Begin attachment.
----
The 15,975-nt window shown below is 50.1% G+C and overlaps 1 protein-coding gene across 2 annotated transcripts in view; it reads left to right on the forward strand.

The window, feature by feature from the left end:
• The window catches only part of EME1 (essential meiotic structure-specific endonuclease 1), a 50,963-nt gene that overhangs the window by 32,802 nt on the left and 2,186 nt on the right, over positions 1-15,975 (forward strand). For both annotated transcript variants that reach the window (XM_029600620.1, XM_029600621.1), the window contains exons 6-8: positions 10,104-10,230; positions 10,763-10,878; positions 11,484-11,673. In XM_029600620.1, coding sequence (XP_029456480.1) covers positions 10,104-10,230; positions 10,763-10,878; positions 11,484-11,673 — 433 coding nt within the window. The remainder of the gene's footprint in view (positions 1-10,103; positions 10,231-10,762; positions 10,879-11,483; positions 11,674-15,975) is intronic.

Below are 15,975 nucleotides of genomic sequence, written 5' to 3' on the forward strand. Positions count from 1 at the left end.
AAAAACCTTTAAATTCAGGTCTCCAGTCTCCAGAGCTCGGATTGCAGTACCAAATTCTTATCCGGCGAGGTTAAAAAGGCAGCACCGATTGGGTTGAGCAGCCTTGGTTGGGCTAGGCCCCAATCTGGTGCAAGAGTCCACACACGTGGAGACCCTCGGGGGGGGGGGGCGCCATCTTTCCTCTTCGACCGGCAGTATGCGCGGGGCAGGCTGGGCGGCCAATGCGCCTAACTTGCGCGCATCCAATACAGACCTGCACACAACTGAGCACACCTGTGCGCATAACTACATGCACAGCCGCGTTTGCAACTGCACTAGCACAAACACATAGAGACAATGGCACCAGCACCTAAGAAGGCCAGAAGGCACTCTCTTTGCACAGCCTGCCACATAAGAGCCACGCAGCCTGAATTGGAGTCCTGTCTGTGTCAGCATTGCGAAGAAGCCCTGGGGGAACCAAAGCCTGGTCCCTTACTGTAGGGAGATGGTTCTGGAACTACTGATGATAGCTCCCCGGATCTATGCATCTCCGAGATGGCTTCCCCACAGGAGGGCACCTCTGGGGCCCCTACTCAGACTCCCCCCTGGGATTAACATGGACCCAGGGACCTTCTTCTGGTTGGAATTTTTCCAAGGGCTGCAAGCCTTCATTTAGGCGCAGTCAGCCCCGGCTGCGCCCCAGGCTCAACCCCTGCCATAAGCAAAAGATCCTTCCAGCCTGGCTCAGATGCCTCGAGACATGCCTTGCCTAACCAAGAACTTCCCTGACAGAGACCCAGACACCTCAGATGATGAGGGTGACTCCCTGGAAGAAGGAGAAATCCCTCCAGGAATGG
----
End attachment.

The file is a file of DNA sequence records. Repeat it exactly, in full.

The 15,975-nt window shown below is 50.1% G+C and overlaps 1 protein-coding gene across 2 annotated transcripts in view; it reads left to right on the forward strand.

The window, feature by feature from the left end:
• The window catches only part of EME1 (essential meiotic structure-specific endonuclease 1), a 50,963-nt gene that overhangs the window by 32,802 nt on the left and 2,186 nt on the right, over positions 1-15,975 (forward strand). For both annotated transcript variants that reach the window (XM_029600620.1, XM_029600621.1), the window contains exons 6-8: positions 10,104-10,230; positions 10,763-10,878; positions 11,484-11,673. In XM_029600620.1, coding sequence (XP_029456480.1) covers positions 10,104-10,230; positions 10,763-10,878; positions 11,484-11,673 — 433 coding nt within the window. The remainder of the gene's footprint in view (positions 1-10,103; positions 10,231-10,762; positions 10,879-11,483; positions 11,674-15,975) is intronic.

Below are 15,975 nucleotides of genomic sequence, written 5' to 3' on the forward strand. Positions count from 1 at the left end.
AAAAACCTTTAAATTCAGGTCTCCAGTCTCCAGAGCTCGGATTGCAGTACCAAATTCTTATCCGGCGAGGTTAAAAAGGCAGCACCGATTGGGTTGAGCAGCCTTGGTTGGGCTAGGCCCCAATCTGGTGCAAGAGTCCACACACGTGGAGACCCTCGGGGGGGGGGGGCGCCATCTTTCCTCTTCGACCGGCAGTATGCGCGGGGCAGGCTGGGCGGCCAATGCGCCTAACTTGCGCGCATCCAATACAGACCTGCACACAACTGAGCACACCTGTGCGCATAACTACATGCACAGCCGCGTTTGCAACTGCACTAGCACAAACACATAGAGACAATGGCACCAGCACCTAAGAAGGCCAGAAGGCACTCTCTTTGCACAGCCTGCCACATAAGAGCCACGCAGCCTGAATTGGAGTCCTGTCTGTGTCAGCATTGCGAAGAAGCCCTGGGGGAACCAAAGCCTGGTCCCTTACTGTAGGGAGATGGTTCTGGAACTACTGATGATAGCTCCCCGGATCTATGCATCTCCGAGATGGCTTCCCCACAGGAGGGCACCTCTGGGGCCCCTACTCAGACTCCCCCCTGGGATTAACATGGACCCAGGGACCTTCTTCTGGTTGGAATTTTTCCAAGGGCTGCAAGCCTTCATTTAGGCGCAGTCAGCCCCGGCTGCGCCCCAGGCTCAACCCCTGCCATAAGCAAAAGATCCTTCCAGCCTGGCTCAGATGCCTCGAGACATGCCTTGCCTAACCAAGAACTTCCCTGACAGAGACCCAGACACCTCAGATGATGAGGGTGACTCCCTGGAAGAAGGAGAAATCCCTCCAGGAATGG